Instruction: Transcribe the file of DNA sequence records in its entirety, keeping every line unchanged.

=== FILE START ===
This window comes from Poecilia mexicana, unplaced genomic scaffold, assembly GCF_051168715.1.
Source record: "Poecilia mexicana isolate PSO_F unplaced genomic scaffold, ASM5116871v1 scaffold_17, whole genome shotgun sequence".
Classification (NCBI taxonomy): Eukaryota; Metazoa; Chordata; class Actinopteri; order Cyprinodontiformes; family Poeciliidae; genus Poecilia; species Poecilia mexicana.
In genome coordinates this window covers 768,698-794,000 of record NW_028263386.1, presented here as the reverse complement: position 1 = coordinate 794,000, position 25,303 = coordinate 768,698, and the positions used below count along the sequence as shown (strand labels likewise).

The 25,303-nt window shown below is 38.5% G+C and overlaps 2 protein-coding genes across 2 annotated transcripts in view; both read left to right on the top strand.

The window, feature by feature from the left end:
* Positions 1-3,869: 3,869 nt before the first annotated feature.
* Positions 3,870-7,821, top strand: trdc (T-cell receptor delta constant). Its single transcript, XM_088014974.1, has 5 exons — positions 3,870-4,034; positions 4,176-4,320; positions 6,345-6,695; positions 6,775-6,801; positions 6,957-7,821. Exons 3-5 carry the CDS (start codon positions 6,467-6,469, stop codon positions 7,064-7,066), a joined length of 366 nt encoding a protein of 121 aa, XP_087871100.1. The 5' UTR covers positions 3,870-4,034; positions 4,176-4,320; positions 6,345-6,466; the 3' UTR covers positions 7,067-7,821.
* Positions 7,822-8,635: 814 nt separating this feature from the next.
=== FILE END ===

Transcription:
This window comes from Poecilia mexicana, unplaced genomic scaffold, assembly GCF_051168715.1.
Source record: "Poecilia mexicana isolate PSO_F unplaced genomic scaffold, ASM5116871v1 scaffold_17, whole genome shotgun sequence".
Classification (NCBI taxonomy): Eukaryota; Metazoa; Chordata; class Actinopteri; order Cyprinodontiformes; family Poeciliidae; genus Poecilia; species Poecilia mexicana.
In genome coordinates this window covers 768,698-794,000 of record NW_028263386.1, presented here as the reverse complement: position 1 = coordinate 794,000, position 25,303 = coordinate 768,698, and the positions used below count along the sequence as shown (strand labels likewise).

The 25,303-nt window shown below is 38.5% G+C and overlaps 2 protein-coding genes across 2 annotated transcripts in view; both read left to right on the top strand.

The window, feature by feature from the left end:
* Positions 1-3,869: 3,869 nt before the first annotated feature.
* Positions 3,870-7,821, top strand: trdc (T-cell receptor delta constant). Its single transcript, XM_088014974.1, has 5 exons — positions 3,870-4,034; positions 4,176-4,320; positions 6,345-6,695; positions 6,775-6,801; positions 6,957-7,821. Exons 3-5 carry the CDS (start codon positions 6,467-6,469, stop codon positions 7,064-7,066), a joined length of 366 nt encoding a protein of 121 aa, XP_087871100.1. The 5' UTR covers positions 3,870-4,034; positions 4,176-4,320; positions 6,345-6,466; the 3' UTR covers positions 7,067-7,821.
* Positions 7,822-8,635: 814 nt separating this feature from the next.